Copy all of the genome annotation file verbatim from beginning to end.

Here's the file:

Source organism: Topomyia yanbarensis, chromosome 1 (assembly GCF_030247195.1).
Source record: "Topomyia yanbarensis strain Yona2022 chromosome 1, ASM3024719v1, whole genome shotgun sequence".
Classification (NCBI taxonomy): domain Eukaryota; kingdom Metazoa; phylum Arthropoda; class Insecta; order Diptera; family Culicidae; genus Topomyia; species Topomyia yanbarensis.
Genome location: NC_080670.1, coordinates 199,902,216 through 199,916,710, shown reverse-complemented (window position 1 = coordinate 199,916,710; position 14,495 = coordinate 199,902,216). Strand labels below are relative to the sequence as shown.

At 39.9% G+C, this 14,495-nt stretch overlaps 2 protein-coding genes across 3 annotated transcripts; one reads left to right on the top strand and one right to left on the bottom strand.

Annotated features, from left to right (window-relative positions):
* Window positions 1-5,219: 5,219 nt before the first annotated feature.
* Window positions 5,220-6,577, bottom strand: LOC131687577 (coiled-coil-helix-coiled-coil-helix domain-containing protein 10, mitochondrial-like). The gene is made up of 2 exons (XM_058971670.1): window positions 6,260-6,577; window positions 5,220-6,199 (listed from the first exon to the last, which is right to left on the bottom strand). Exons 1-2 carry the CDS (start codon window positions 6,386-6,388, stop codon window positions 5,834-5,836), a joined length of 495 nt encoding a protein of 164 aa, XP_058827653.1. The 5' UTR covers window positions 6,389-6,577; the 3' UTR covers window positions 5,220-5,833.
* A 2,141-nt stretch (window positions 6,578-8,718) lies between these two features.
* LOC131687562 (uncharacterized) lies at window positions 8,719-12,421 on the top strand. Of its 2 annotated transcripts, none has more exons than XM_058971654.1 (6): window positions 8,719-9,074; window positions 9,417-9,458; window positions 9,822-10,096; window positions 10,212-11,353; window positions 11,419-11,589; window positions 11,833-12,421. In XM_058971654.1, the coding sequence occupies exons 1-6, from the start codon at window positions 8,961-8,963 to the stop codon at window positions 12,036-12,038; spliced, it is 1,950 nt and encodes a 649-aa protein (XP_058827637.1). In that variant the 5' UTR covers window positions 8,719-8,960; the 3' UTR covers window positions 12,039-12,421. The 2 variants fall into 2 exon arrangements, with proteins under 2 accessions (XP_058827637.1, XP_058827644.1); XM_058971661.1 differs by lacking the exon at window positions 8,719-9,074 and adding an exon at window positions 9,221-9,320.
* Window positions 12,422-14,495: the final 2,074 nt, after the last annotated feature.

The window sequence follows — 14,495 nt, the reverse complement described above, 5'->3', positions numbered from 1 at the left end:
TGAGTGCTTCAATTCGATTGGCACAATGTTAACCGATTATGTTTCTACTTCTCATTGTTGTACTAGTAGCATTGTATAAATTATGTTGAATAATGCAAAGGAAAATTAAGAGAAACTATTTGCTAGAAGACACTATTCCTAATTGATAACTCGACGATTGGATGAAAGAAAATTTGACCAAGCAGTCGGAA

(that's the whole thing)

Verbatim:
Source organism: Topomyia yanbarensis, chromosome 1 (assembly GCF_030247195.1).
Source record: "Topomyia yanbarensis strain Yona2022 chromosome 1, ASM3024719v1, whole genome shotgun sequence".
Classification (NCBI taxonomy): domain Eukaryota; kingdom Metazoa; phylum Arthropoda; class Insecta; order Diptera; family Culicidae; genus Topomyia; species Topomyia yanbarensis.
Genome location: NC_080670.1, coordinates 199,902,216 through 199,916,710, shown reverse-complemented (window position 1 = coordinate 199,916,710; position 14,495 = coordinate 199,902,216). Strand labels below are relative to the sequence as shown.

At 39.9% G+C, this 14,495-nt stretch overlaps 2 protein-coding genes across 3 annotated transcripts; one reads left to right on the top strand and one right to left on the bottom strand.

Annotated features, from left to right (window-relative positions):
* Window positions 1-5,219: 5,219 nt before the first annotated feature.
* Window positions 5,220-6,577, bottom strand: LOC131687577 (coiled-coil-helix-coiled-coil-helix domain-containing protein 10, mitochondrial-like). The gene is made up of 2 exons (XM_058971670.1): window positions 6,260-6,577; window positions 5,220-6,199 (listed from the first exon to the last, which is right to left on the bottom strand). Exons 1-2 carry the CDS (start codon window positions 6,386-6,388, stop codon window positions 5,834-5,836), a joined length of 495 nt encoding a protein of 164 aa, XP_058827653.1. The 5' UTR covers window positions 6,389-6,577; the 3' UTR covers window positions 5,220-5,833.
* A 2,141-nt stretch (window positions 6,578-8,718) lies between these two features.
* LOC131687562 (uncharacterized) lies at window positions 8,719-12,421 on the top strand. Of its 2 annotated transcripts, none has more exons than XM_058971654.1 (6): window positions 8,719-9,074; window positions 9,417-9,458; window positions 9,822-10,096; window positions 10,212-11,353; window positions 11,419-11,589; window positions 11,833-12,421. In XM_058971654.1, the coding sequence occupies exons 1-6, from the start codon at window positions 8,961-8,963 to the stop codon at window positions 12,036-12,038; spliced, it is 1,950 nt and encodes a 649-aa protein (XP_058827637.1). In that variant the 5' UTR covers window positions 8,719-8,960; the 3' UTR covers window positions 12,039-12,421. The 2 variants fall into 2 exon arrangements, with proteins under 2 accessions (XP_058827637.1, XP_058827644.1); XM_058971661.1 differs by lacking the exon at window positions 8,719-9,074 and adding an exon at window positions 9,221-9,320.
* Window positions 12,422-14,495: the final 2,074 nt, after the last annotated feature.

The window sequence follows — 14,495 nt, the reverse complement described above, 5'->3', positions numbered from 1 at the left end:
TGAGTGCTTCAATTCGATTGGCACAATGTTAACCGATTATGTTTCTACTTCTCATTGTTGTACTAGTAGCATTGTATAAATTATGTTGAATAATGCAAAGGAAAATTAAGAGAAACTATTTGCTAGAAGACACTATTCCTAATTGATAACTCGACGATTGGATGAAAGAAAATTTGACCAAGCAGTCGGAA